Turkish Journal of Medical Sciences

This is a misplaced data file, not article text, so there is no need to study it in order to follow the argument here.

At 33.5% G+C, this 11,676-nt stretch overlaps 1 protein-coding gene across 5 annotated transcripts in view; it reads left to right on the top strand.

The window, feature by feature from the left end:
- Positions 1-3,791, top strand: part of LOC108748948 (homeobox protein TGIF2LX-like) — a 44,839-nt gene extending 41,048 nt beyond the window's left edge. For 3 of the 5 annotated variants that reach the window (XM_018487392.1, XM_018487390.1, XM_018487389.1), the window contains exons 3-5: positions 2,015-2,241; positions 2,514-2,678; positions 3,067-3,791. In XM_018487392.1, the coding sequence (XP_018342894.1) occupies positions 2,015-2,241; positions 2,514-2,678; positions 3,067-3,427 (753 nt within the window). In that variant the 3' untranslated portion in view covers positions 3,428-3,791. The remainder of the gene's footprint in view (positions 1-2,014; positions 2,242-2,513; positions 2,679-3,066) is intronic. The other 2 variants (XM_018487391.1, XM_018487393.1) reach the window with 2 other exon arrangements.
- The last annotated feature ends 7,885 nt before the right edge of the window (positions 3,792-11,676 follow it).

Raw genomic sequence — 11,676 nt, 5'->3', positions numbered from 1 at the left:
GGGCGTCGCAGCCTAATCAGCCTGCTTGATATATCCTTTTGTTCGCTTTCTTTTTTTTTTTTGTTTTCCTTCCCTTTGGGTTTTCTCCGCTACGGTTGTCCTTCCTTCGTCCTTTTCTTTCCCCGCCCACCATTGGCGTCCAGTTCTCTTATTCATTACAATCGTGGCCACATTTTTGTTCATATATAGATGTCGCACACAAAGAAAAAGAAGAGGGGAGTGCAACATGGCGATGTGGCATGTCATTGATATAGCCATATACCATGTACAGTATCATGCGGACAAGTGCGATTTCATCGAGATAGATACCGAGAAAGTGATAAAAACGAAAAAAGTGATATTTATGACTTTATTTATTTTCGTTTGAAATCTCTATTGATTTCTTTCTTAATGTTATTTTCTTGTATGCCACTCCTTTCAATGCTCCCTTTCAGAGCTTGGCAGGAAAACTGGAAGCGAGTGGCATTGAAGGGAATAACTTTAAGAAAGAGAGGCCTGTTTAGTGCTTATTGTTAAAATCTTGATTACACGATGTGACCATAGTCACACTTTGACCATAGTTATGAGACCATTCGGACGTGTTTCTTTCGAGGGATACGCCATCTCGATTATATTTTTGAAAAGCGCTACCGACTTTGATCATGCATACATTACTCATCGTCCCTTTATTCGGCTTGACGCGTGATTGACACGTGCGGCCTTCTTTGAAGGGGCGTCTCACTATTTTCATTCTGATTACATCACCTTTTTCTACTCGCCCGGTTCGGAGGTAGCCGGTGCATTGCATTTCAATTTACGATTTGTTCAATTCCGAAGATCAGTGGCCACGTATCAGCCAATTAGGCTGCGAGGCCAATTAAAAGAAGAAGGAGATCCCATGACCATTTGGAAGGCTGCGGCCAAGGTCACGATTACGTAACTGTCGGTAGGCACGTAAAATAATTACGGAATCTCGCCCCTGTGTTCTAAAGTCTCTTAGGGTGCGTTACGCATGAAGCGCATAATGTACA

Background/aim: There is an ongoing debate about how much a patient should know about serious or frequently occurring risks of their surgery. In this study, we evaluated healthy subjects' perspectives on knowledge of serious surgical complications. Materials and methods: Three hundred and thirty healthy subjects (151 women, 179 men; mean age: 43.6 ± 17.3 years) were surveyed with the study questionnaire. Social profile, surgical history of the healthy subjects, and presence of a relative while giving preoperative consent were assessed. Results: Only 23.5% (39/166) of the subjects were informed about all the potential complications of their previous surgical operation and 44.9% (73/166) did not get any preoperative consent on surgical complications. A statistically significant percentage of subjects who did not get proper information about the serious complications involved in their surgery indicated a desire for preoperative informed consent (97.0%, 128/132, P = 0.0001). Conclusion: The results indicated that a significant percentage of the subjects wanted to be informed of the potential complications of a surgery in the presence of a relative (73.9%, 192/260, P = 0.009). Involving a relative in preoperative consent may have a positive effect on the patient and can increase the level of postoperative recall of the risks.

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